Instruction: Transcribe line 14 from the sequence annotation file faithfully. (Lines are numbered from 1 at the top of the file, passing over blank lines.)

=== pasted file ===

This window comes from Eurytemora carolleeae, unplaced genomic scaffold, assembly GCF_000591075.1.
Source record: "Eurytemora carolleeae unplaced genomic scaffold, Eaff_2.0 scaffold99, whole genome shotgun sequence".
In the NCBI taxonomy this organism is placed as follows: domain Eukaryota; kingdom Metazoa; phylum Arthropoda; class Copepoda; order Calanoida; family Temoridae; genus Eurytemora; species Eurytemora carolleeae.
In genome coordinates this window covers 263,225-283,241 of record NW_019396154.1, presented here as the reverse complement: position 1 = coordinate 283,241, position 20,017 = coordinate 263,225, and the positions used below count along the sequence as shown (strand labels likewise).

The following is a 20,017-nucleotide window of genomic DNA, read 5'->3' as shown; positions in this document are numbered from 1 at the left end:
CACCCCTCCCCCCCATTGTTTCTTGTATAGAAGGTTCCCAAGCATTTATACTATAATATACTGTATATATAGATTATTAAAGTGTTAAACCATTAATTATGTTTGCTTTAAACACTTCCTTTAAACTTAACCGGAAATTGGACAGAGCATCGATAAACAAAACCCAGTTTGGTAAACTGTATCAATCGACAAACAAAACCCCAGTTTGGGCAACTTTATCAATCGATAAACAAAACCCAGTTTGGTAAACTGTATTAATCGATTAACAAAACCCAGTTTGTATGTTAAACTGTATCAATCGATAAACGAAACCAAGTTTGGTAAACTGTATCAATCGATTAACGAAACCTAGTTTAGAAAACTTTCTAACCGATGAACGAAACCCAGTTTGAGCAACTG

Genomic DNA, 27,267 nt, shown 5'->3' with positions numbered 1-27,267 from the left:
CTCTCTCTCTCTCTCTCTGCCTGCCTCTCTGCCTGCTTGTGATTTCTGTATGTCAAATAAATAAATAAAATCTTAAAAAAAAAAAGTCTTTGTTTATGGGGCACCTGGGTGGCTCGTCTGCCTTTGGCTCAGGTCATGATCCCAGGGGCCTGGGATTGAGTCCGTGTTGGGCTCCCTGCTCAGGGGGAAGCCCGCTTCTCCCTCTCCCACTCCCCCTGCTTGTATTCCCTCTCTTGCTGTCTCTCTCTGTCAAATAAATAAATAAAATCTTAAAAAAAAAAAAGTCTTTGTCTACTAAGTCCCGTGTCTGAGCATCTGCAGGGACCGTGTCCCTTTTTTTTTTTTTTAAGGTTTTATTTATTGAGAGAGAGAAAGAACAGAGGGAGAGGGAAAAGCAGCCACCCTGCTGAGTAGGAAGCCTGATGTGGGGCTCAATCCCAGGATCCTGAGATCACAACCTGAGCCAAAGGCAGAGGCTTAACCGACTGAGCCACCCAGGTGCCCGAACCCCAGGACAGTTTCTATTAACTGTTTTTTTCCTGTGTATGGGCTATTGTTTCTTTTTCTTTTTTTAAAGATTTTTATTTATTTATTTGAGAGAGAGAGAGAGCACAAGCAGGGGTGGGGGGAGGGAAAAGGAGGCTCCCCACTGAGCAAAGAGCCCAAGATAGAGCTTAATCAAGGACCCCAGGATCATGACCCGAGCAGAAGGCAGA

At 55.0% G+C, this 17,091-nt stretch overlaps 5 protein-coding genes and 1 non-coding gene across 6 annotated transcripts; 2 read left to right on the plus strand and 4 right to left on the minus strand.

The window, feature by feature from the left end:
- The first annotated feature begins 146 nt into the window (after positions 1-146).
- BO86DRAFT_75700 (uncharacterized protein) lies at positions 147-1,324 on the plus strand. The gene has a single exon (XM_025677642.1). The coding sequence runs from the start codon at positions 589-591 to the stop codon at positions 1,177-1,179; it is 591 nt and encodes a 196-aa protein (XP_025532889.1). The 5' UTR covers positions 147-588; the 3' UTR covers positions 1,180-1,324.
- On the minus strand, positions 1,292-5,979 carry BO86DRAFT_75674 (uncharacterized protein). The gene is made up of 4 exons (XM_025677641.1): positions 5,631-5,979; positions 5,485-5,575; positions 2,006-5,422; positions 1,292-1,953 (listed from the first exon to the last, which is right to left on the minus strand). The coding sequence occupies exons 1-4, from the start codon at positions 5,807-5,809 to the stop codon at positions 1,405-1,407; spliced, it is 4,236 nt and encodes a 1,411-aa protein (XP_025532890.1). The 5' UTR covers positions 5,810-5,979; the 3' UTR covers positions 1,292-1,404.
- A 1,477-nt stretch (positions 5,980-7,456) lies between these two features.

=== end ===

- A 1,477-nt stretch (positions 5,980-7,456) lies between these two features.